Few conditions seem to generate as much controversy as autism. The latest potential hornet's nest centers on the upcoming fifth edition of the Diagnostic and Statistical Manual of Mental Disorders (DSM), which is due out in 2013. The DSM, which is put out by the American Psychiatric Association (APA), is the mental health profession's bible, setting the standard for research, treatment and insurance decisions.
It's likely that the new DSM will have a very different definition of autism. Instead of three autism subtypes - Asperger syndrome, autism spectrum disorder and pervasive developmental disorder - not otherwise specified (PDD-NOS) - there will be just one, autism spectrum disorder. Some experts believe the changes are needed because current definitions of autism are too hazy, leading perhaps to an over diagnosis of the condition.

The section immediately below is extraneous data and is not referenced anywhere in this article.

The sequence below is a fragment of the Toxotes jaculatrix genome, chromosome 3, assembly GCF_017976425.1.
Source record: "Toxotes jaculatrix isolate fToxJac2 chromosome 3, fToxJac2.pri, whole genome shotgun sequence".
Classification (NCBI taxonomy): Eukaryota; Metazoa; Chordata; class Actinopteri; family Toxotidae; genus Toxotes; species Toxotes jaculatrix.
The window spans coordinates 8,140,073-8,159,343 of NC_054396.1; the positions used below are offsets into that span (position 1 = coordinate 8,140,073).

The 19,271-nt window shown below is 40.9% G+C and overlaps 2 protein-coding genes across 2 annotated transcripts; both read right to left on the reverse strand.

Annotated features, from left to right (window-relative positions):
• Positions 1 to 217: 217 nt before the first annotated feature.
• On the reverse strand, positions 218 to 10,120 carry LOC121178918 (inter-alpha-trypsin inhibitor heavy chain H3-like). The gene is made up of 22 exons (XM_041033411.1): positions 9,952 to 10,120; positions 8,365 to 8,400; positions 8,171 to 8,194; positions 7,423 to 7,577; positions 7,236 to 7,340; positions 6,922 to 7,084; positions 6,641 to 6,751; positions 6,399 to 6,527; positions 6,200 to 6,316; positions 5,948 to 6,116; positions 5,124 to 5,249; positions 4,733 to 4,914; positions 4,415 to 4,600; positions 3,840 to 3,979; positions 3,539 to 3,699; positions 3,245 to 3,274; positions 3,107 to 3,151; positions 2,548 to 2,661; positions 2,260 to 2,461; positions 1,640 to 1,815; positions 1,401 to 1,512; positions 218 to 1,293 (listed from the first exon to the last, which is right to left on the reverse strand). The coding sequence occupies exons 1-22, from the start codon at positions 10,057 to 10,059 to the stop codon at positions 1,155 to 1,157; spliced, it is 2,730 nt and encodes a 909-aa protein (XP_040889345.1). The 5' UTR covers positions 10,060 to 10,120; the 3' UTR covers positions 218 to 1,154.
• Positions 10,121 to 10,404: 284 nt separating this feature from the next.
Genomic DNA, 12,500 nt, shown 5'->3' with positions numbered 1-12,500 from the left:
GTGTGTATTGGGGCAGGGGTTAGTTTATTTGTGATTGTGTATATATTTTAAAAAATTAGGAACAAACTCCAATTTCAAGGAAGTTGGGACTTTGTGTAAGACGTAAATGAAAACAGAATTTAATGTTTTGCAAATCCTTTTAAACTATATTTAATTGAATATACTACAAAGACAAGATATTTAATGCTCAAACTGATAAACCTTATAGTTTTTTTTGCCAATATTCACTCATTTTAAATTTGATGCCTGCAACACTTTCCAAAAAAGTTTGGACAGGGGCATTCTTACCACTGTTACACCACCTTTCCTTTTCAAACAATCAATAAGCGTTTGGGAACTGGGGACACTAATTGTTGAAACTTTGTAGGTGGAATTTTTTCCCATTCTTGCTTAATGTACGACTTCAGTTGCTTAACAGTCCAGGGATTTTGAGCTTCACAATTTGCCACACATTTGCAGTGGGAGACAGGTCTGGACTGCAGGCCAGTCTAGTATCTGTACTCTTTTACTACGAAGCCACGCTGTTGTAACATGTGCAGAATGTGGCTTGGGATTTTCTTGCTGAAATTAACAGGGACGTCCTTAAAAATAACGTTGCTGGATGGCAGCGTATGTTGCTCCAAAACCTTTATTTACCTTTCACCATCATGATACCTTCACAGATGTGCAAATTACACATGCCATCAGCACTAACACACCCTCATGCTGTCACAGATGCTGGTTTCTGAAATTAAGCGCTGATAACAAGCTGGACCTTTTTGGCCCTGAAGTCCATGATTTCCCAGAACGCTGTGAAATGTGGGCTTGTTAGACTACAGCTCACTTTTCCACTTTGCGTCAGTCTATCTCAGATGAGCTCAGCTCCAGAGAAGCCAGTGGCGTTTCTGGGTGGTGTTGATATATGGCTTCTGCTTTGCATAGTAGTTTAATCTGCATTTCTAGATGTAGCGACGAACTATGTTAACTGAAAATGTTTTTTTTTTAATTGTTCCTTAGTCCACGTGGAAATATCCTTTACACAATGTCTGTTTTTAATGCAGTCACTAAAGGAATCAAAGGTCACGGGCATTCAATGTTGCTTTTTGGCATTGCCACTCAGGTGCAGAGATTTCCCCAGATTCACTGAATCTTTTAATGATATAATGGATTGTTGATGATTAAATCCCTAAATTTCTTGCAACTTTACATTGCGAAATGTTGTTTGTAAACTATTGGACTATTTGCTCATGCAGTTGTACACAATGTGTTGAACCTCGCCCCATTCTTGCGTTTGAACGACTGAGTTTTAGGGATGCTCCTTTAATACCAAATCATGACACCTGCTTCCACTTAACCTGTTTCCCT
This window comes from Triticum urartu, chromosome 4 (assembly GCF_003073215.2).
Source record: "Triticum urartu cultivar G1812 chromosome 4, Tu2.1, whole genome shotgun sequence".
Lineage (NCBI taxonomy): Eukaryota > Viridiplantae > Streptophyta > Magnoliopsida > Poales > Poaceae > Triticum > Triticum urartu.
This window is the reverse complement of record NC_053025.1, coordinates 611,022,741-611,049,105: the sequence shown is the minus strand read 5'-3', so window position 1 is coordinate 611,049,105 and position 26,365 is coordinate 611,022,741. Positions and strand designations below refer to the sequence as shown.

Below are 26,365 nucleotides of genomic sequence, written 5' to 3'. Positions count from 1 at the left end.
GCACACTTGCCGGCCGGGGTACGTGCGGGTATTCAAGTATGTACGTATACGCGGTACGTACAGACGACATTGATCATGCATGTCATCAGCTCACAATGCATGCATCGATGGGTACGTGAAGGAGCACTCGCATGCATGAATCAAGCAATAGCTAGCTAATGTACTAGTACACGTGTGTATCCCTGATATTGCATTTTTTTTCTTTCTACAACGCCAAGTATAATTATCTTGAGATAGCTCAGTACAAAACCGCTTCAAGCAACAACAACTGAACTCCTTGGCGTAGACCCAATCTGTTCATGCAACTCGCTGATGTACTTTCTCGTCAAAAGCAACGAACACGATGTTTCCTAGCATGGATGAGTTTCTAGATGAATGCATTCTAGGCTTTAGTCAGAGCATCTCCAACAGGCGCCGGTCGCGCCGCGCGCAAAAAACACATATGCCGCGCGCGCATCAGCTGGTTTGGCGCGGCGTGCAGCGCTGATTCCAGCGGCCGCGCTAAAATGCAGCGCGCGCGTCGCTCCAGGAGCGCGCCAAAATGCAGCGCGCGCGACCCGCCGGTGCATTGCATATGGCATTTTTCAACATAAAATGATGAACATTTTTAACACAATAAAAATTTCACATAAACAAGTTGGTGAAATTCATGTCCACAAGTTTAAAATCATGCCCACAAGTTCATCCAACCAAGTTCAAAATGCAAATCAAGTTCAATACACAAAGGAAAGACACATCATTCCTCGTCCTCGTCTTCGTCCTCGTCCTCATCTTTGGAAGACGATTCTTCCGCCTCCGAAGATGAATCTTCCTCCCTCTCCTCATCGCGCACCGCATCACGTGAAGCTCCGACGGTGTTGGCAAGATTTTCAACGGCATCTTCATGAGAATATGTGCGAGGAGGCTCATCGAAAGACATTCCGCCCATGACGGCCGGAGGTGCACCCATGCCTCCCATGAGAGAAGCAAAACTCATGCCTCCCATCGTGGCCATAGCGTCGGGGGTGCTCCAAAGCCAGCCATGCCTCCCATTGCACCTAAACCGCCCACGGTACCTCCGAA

The new definition is meant to streamline and clarify what it means to have autism. But many experts are quoted in news articles about being worried that it could radically limit the number of people who are diagnosed with autism, and thus deny them access to needed health, educational and social services. One of those concerned experts, Dr. Fred R. Volkmar, director of the Child Study Center at Yale School of Medicine, expressed his concerns about the proposed changes at a recent Icelandic Medical Association meeting.
The panel downplays the numbers of people who will be affected, but no one really knows.